Since her first appearance in Batman: The Animated Series, Harley Quinn has played many roles. Depending on the story, she has been an underling of Joker, a goofy anti-hero, a villain in her own right, and much more. This raises the question of just what the core of Harleen Quinzel’s character truly is.
Harley breaks the fourth wall to ponder this question in “Harleys All The Way Down.” Written and drawn by Bruno Redondo, the story kicks off Harley Quinn: Black & White & Redder #6. The comic opens with a captive Nightwing and a giant dodo covered with explosives. However, the comic quickly turns from action to introspection as Harley ponders “my role in the grand scheme of the DC Universe.”
Harley points out that, even as they are moved from medium to medium, most DC Comics characters remain the same. Batman is always “a rich, traumatized orphan,” and The Flash is always “the Fastest Man Alive”. By contrast, Harley changes who she is “every time a new team gets their grubby mitts on my character.”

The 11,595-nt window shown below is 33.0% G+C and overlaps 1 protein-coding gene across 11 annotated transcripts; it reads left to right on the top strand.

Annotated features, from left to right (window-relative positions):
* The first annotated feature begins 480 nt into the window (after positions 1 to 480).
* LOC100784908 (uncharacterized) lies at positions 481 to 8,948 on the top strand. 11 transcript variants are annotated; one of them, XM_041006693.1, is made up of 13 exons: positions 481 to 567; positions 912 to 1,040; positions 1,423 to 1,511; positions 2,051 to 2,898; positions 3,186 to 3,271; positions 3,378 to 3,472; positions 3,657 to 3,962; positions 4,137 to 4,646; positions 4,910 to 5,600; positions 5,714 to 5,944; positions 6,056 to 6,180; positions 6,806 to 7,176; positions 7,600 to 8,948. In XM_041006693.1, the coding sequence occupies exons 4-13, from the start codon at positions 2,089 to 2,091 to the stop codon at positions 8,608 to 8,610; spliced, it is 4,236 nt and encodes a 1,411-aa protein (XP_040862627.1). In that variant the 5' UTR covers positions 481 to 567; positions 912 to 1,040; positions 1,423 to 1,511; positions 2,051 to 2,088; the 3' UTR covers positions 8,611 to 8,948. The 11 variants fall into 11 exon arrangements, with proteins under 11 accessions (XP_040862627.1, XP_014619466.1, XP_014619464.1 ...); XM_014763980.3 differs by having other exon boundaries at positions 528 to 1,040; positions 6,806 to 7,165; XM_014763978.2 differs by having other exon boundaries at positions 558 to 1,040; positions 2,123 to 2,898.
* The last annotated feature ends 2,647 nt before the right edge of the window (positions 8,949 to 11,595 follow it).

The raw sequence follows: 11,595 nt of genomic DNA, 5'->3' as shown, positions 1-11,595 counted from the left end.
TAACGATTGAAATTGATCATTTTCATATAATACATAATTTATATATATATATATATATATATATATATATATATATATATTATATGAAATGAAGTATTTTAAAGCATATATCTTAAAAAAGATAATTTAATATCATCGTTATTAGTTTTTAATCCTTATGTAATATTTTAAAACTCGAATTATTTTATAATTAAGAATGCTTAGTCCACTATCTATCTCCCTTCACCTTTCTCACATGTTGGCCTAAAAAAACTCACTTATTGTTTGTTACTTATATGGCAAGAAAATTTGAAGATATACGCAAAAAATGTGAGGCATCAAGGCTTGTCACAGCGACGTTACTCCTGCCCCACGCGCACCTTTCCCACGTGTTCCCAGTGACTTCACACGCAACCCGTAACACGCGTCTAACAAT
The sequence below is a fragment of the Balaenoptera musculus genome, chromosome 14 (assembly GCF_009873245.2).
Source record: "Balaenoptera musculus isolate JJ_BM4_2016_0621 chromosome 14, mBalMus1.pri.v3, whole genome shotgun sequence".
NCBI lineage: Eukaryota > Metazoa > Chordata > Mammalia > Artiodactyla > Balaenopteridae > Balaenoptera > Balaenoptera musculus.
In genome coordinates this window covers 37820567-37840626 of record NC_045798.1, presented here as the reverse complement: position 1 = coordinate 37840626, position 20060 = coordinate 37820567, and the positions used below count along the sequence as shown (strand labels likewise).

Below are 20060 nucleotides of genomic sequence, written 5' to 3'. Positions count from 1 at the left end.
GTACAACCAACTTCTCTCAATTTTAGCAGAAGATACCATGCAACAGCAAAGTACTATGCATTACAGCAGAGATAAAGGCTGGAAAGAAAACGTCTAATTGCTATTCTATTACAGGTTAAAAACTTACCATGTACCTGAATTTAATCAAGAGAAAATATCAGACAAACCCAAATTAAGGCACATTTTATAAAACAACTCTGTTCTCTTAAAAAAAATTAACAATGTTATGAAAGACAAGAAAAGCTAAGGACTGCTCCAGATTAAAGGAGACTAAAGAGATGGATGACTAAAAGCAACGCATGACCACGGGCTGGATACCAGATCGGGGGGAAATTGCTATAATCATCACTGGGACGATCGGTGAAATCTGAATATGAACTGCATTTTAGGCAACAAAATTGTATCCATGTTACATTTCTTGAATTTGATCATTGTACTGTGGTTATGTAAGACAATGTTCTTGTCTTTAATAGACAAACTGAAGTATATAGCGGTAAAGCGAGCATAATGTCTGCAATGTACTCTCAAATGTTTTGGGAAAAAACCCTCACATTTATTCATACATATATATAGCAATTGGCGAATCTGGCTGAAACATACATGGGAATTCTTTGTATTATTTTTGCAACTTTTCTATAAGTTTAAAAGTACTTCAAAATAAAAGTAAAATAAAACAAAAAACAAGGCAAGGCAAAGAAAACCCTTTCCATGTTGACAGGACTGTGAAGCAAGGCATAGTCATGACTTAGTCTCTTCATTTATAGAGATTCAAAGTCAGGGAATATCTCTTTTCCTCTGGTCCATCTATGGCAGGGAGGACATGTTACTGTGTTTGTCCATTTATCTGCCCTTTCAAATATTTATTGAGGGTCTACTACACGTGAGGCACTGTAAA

Harley is defined by her adaptability
Harley Quinn concludes that she is defined by her ability to transcend the limits imposed upon her. It doesn’t matter how violent she is or how skimpy her costumes are. It doesn’t even matter whether she’s a hero who means well, a villain who doesn’t, or an anti-hero who isn’t sure what she wants.
At the end of the day, Harley Quinn is a woman who defies definition. The fact that she can stretch in so many different directions and not break is proof of her character’s strength. The comic concludes with Harley challenging DC to keep changing her because the only thing she can’t be is a cliche.
Harley Quinn: Black & White & Redder #6 is now available in comic shops everywhere.
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